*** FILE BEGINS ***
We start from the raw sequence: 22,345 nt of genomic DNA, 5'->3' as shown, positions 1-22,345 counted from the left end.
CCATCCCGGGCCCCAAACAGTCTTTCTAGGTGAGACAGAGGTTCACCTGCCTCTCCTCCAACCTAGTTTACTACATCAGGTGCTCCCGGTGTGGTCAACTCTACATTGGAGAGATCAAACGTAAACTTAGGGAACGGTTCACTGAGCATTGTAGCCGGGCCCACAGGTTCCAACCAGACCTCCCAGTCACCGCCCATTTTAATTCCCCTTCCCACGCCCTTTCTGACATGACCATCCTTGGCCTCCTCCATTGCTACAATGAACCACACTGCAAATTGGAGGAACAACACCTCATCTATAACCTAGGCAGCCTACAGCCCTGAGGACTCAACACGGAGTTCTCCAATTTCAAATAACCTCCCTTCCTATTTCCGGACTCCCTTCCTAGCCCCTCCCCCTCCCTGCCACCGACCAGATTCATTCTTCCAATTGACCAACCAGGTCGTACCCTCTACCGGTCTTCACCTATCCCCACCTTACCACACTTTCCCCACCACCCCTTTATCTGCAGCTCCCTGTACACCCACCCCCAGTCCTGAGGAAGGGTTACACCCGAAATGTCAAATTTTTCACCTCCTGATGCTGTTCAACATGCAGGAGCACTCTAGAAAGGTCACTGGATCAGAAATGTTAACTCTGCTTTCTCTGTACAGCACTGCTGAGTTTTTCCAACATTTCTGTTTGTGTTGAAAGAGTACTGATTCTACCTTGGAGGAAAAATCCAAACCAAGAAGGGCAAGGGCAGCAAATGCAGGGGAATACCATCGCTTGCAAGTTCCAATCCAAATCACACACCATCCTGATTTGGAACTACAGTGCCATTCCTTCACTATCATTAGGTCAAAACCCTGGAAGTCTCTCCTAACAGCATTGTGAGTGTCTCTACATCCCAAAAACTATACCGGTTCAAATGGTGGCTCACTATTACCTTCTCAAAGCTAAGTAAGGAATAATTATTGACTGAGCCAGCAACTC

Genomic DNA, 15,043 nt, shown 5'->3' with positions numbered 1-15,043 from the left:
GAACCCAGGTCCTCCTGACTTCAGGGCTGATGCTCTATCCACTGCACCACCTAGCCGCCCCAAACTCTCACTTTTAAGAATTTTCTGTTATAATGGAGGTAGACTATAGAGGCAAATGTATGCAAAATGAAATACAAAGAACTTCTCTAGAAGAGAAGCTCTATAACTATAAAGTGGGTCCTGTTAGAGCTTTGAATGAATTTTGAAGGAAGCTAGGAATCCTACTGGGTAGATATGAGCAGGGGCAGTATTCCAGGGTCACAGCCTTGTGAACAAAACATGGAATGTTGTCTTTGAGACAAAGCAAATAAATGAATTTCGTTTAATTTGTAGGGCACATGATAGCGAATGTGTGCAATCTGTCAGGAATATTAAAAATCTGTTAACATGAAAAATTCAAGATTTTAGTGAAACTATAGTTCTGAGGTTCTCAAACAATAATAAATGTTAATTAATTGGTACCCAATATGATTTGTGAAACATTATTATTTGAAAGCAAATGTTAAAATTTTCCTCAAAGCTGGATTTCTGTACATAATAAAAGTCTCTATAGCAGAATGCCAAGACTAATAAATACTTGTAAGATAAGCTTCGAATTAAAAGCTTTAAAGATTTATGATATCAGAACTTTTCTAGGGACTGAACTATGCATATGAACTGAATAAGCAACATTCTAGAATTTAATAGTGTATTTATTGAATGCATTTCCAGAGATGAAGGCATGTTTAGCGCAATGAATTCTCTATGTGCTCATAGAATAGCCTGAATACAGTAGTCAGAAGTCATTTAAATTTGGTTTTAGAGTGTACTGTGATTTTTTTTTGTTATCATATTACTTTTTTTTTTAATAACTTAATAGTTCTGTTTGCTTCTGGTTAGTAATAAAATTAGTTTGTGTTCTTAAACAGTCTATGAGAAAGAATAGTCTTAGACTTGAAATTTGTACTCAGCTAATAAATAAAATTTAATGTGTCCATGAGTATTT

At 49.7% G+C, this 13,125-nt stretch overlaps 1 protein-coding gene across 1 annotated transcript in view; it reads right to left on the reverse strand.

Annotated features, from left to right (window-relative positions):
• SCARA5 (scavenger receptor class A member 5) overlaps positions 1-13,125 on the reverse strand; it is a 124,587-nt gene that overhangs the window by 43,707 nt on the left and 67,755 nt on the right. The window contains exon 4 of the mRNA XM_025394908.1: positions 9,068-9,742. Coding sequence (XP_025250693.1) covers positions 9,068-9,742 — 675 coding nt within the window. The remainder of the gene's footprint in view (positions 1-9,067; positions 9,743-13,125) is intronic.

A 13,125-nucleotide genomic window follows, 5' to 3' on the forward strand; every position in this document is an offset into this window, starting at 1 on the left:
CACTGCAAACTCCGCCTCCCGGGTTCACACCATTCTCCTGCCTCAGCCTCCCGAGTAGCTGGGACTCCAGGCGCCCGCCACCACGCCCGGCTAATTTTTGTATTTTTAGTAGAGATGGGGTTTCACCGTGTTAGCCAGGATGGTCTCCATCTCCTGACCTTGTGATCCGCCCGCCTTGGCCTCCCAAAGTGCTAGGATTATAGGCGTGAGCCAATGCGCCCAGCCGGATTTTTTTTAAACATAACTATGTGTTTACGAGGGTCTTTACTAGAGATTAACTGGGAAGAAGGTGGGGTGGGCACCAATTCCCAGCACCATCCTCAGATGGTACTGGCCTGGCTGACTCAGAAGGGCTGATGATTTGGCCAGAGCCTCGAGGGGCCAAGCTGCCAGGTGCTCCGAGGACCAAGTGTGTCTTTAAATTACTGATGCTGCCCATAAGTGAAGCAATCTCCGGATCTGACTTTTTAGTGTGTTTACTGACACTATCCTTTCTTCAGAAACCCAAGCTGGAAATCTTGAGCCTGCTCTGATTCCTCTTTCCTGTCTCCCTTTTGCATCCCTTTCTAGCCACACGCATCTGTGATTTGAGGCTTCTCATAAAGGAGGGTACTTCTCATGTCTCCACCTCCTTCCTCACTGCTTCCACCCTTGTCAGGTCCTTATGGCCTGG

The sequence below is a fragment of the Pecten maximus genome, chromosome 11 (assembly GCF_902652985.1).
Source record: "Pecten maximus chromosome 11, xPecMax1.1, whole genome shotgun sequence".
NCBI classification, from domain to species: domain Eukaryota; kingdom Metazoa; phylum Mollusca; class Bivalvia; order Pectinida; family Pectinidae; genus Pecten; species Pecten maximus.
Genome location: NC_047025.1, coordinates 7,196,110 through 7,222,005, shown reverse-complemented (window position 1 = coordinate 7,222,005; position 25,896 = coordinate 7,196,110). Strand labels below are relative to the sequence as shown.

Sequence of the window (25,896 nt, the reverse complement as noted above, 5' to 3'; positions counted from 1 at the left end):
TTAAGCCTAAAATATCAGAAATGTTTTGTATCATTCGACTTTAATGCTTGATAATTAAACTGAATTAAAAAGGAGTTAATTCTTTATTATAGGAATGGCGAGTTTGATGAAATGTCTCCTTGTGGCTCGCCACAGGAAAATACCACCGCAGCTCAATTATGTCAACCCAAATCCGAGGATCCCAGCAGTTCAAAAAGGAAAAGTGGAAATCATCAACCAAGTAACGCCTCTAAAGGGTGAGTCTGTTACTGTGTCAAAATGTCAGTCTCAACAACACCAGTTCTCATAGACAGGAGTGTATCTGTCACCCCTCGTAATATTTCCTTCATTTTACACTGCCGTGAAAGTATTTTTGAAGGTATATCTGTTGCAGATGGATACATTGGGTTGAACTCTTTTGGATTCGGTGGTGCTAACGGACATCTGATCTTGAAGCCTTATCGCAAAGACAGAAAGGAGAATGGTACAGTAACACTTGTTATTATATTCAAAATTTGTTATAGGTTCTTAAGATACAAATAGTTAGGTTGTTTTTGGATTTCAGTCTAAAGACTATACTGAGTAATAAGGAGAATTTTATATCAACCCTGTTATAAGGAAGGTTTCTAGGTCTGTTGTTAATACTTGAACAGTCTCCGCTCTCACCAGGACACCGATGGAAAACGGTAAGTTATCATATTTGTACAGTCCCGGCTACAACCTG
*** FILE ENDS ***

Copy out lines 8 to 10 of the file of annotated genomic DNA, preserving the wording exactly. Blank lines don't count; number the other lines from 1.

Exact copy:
A 13,125-nucleotide genomic window follows, 5' to 3' on the forward strand; every position in this document is an offset into this window, starting at 1 on the left:
CACTGCAAACTCCGCCTCCCGGGTTCACACCATTCTCCTGCCTCAGCCTCCCGAGTAGCTGGGACTCCAGGCGCCCGCCACCACGCCCGGCTAATTTTTGTATTTTTAGTAGAGATGGGGTTTCACCGTGTTAGCCAGGATGGTCTCCATCTCCTGACCTTGTGATCCGCCCGCCTTGGCCTCCCAAAGTGCTAGGATTATAGGCGTGAGCCAATGCGCCCAGCCGGATTTTTTTTAAACATAACTATGTGTTTACGAGGGTCTTTACTAGAGATTAACTGGGAAGAAGGTGGGGTGGGCACCAATTCCCAGCACCATCCTCAGATGGTACTGGCCTGGCTGACTCAGAAGGGCTGATGATTTGGCCAGAGCCTCGAGGGGCCAAGCTGCCAGGTGCTCCGAGGACCAAGTGTGTCTTTAAATTACTGATGCTGCCCATAAGTGAAGCAATCTCCGGATCTGACTTTTTAGTGTGTTTACTGACACTATCCTTTCTTCAGAAACCCAAGCTGGAAATCTTGAGCCTGCTCTGATTCCTCTTTCCTGTCTCCCTTTTGCATCCCTTTCTAGCCACACGCATCTGTGATTTGAGGCTTCTCATAAAGGAGGGTACTTCTCATGTCTCCACCTCCTTCCTCACTGCTTCCACCCTTGTCAGGTCCTTATGGCCTGG

The sequence below is a fragment of the Pecten maximus genome, chromosome 11 (assembly GCF_902652985.1).